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Philos Trans R Soc Lond B Biol Sci. 2017 Jun 5;372(1722). pii: 20160173. doi: 10.1098/rstb.2016.0173.

Null expectations for disease dynamics in shrinking habitat: dilution or amplification?

Author information

1
Department of Ecology and Evolutionary Biology, Princeton University, Princeton, NJ 08544, USA christina.faust@glasgow.ac.uk.
2
Department of Microbiology and Immunology, Montana State University, Bozeman, MT 59717, USA.
3
Department of Ecology and Evolutionary Biology, Princeton University, Princeton, NJ 08544, USA.
4
Department of Veterinary Pathology, University of Georgia, Athens, GA 30602, USA.
5
Emmett Interdisciplinary Program in Environment and Resources, Stanford University, Stanford, CA 94305, USA.
6
Environmental Futures Research Institute and Griffith School of Environment, Griffith University, Brisbane, Queensland 4222, Australia.
7
Department of Environmental Sciences, Rollins School of Public Health; Program In Population, Biology, Ecology and Evolution; Emory University, Atlanta, GA 30322, USA.
8
Department of Environmental Health, Rollins School of Public Health; Program In Population, Biology, Ecology and Evolution; Emory University, Atlanta, GA 30322, USA.
9
Department of Ecology, Evolution and Environmental Biology, Columbia University, New York, NY 10027, USA.

Abstract

As biodiversity declines with anthropogenic land-use change, it is increasingly important to understand how changing biodiversity affects infectious disease risk. The dilution effect hypothesis, which points to decreases in biodiversity as critical to an increase in infection risk, has received considerable attention due to the allure of a win-win scenario for conservation and human well-being. Yet some empirical data suggest that the dilution effect is not a generalizable phenomenon. We explore the response of pathogen transmission dynamics to changes in biodiversity that are driven by habitat loss using an allometrically scaled multi-host model. With this model, we show that declining habitat, and thus declining biodiversity, can lead to either increasing or decreasing infectious-disease risk, measured as endemic prevalence. Whether larger habitats, and thus greater biodiversity, lead to a decrease (dilution effect) or increase (amplification effect) in infection prevalence depends upon the pathogen transmission mode and how host competence scales with body size. Dilution effects were detected for most frequency-transmitted pathogens and amplification effects were detected for density-dependent pathogens. Amplification effects were also observed over a particular range of habitat loss in frequency-dependent pathogens when we assumed that host competence was greatest in large-bodied species. By contrast, only amplification effects were observed for density-dependent pathogens; host competency only affected the magnitude of the effect. These models can be used to guide future empirical studies of biodiversity-disease relationships across gradients of habitat loss. The type of transmission, the relationship between host competence and community assembly, the identity of hosts contributing to transmission, and how transmission scales with area are essential factors to consider when elucidating the mechanisms driving disease risk in shrinking habitat.This article is part of the themed issue 'Conservation, biodiversity and infectious disease: scientific evidence and policy implications'.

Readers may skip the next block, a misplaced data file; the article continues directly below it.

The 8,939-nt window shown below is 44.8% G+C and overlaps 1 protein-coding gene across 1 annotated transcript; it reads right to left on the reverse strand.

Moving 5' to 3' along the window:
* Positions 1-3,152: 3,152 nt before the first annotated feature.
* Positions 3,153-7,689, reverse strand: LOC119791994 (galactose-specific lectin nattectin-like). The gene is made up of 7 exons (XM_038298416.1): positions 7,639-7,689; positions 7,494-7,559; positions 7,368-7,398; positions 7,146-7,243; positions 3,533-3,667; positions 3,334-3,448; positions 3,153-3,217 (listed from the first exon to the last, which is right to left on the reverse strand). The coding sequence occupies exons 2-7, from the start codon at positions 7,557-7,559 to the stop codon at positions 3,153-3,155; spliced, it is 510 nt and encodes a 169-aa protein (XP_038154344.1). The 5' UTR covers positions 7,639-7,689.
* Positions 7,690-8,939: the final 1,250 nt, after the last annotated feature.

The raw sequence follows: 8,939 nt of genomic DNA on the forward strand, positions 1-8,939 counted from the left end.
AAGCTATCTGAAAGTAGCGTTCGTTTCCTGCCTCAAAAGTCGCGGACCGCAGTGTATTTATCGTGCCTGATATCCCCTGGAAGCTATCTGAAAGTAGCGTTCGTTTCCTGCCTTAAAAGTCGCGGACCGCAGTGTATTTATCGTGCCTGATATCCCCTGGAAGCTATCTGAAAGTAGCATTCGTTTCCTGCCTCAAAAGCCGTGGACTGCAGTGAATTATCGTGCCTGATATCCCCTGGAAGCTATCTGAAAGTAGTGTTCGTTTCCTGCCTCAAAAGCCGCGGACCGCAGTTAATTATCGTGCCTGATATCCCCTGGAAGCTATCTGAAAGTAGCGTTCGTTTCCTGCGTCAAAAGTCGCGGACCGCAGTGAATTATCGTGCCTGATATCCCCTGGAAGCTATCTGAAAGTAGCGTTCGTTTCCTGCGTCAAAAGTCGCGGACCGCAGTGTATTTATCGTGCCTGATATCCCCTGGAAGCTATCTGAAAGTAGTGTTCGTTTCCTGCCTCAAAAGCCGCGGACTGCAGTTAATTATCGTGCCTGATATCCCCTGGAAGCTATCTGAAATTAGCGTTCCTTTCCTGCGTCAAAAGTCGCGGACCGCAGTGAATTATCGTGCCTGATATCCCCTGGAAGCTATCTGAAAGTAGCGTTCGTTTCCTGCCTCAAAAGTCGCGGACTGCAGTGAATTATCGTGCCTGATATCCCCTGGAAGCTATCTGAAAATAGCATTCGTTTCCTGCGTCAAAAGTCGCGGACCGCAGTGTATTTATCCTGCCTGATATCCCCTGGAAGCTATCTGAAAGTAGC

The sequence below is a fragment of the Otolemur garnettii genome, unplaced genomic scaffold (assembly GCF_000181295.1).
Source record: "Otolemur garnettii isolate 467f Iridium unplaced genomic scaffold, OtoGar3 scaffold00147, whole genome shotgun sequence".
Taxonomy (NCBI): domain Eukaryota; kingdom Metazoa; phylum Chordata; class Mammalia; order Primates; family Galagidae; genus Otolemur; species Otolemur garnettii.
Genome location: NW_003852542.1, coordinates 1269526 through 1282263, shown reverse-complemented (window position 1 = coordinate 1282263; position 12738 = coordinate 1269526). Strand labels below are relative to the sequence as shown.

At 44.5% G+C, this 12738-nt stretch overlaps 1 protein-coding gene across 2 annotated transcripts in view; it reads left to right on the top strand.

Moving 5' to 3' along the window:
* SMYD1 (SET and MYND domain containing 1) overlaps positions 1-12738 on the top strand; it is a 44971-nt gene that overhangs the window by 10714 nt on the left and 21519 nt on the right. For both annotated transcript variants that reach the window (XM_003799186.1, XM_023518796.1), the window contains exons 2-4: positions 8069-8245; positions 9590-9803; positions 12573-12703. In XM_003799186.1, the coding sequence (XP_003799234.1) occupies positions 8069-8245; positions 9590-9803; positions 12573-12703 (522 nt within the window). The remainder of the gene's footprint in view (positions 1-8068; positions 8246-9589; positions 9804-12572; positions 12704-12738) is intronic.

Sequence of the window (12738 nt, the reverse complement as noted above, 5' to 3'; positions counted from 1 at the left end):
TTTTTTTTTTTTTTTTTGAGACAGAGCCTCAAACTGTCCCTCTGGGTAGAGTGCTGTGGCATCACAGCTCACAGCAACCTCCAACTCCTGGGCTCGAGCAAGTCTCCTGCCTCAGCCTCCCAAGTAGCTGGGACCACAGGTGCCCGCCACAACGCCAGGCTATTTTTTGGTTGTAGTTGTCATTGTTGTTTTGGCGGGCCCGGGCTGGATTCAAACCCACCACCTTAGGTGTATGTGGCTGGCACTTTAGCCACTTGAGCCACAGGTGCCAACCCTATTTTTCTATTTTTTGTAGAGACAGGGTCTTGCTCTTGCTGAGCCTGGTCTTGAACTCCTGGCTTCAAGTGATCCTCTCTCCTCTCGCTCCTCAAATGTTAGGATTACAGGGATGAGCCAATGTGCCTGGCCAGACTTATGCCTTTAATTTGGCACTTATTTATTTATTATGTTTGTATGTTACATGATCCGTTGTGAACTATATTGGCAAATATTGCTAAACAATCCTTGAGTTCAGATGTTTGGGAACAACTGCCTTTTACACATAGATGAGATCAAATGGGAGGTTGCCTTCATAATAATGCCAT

KEYWORDS:

allometry; amplification effect; dilution effect; disease ecology; habitat loss; infectious disease dynamics; multi-host

PMID:
28438921
PMCID:
PMC5413880
[Available on 2018-06-05]
DOI:
10.1098/rstb.2016.0173
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